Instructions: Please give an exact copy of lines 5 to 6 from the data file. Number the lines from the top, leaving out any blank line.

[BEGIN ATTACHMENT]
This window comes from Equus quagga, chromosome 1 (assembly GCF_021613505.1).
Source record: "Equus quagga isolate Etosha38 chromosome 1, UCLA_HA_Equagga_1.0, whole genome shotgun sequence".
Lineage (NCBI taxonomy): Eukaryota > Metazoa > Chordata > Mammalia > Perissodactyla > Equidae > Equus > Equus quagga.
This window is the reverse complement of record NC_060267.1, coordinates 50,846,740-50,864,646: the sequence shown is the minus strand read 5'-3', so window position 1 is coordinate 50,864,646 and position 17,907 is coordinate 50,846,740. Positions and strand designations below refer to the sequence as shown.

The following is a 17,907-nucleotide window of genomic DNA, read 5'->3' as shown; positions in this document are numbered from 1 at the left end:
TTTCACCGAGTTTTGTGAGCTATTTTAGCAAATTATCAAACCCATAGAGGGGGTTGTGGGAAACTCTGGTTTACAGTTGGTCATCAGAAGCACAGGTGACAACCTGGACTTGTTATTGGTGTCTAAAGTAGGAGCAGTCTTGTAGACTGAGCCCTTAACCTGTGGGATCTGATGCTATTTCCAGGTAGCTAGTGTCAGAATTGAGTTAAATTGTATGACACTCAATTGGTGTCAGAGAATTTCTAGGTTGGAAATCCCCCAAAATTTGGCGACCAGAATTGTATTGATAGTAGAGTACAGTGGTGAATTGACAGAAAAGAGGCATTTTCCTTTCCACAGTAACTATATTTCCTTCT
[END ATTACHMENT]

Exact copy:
The following is a 17,907-nucleotide window of genomic DNA, read 5'->3' as shown; positions in this document are numbered from 1 at the left end:
TTTCACCGAGTTTTGTGAGCTATTTTAGCAAATTATCAAACCCATAGAGGGGGTTGTGGGAAACTCTGGTTTACAGTTGGTCATCAGAAGCACAGGTGACAACCTGGACTTGTTATTGGTGTCTAAAGTAGGAGCAGTCTTGTAGACTGAGCCCTTAACCTGTGGGATCTGATGCTATTTCCAGGTAGCTAGTGTCAGAATTGAGTTAAATTGTATGACACTCAATTGGTGTCAGAGAATTTCTAGGTTGGAAATCCCCCAAAATTTGGCGACCAGAATTGTATTGATAGTAGAGTACAGTGGTGAATTGACAGAAAAGAGGCATTTTCCTTTCCACAGTAACTATATTTCCTTCT